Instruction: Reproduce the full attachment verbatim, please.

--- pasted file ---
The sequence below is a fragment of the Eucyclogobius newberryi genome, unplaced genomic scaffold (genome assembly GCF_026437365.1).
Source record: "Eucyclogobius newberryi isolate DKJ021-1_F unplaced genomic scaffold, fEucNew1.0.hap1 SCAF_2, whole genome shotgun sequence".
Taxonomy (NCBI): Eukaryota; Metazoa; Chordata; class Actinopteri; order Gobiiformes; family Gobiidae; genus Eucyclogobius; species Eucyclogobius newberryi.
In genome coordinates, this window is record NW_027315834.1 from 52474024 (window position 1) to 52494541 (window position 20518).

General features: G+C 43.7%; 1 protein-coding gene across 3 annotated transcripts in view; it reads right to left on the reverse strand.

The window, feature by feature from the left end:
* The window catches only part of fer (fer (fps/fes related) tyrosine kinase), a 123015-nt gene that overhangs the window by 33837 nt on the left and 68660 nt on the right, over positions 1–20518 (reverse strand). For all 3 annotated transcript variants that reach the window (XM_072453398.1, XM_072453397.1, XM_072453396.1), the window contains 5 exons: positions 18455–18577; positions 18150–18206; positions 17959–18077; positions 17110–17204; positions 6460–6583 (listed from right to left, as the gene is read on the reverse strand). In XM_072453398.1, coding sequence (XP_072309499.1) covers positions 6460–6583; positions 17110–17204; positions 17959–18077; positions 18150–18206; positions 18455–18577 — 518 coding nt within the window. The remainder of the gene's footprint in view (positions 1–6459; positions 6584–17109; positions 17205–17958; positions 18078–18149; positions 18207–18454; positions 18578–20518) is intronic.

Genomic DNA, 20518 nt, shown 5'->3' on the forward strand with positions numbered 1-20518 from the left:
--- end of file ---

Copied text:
The sequence below is a fragment of the Eucyclogobius newberryi genome, unplaced genomic scaffold (genome assembly GCF_026437365.1).
Source record: "Eucyclogobius newberryi isolate DKJ021-1_F unplaced genomic scaffold, fEucNew1.0.hap1 SCAF_2, whole genome shotgun sequence".
Taxonomy (NCBI): Eukaryota; Metazoa; Chordata; class Actinopteri; order Gobiiformes; family Gobiidae; genus Eucyclogobius; species Eucyclogobius newberryi.
In genome coordinates, this window is record NW_027315834.1 from 52474024 (window position 1) to 52494541 (window position 20518).

General features: G+C 43.7%; 1 protein-coding gene across 3 annotated transcripts in view; it reads right to left on the reverse strand.

The window, feature by feature from the left end:
* The window catches only part of fer (fer (fps/fes related) tyrosine kinase), a 123015-nt gene that overhangs the window by 33837 nt on the left and 68660 nt on the right, over positions 1–20518 (reverse strand). For all 3 annotated transcript variants that reach the window (XM_072453398.1, XM_072453397.1, XM_072453396.1), the window contains 5 exons: positions 18455–18577; positions 18150–18206; positions 17959–18077; positions 17110–17204; positions 6460–6583 (listed from right to left, as the gene is read on the reverse strand). In XM_072453398.1, coding sequence (XP_072309499.1) covers positions 6460–6583; positions 17110–17204; positions 17959–18077; positions 18150–18206; positions 18455–18577 — 518 coding nt within the window. The remainder of the gene's footprint in view (positions 1–6459; positions 6584–17109; positions 17205–17958; positions 18078–18149; positions 18207–18454; positions 18578–20518) is intronic.

Genomic DNA, 20518 nt, shown 5'->3' on the forward strand with positions numbered 1-20518 from the left: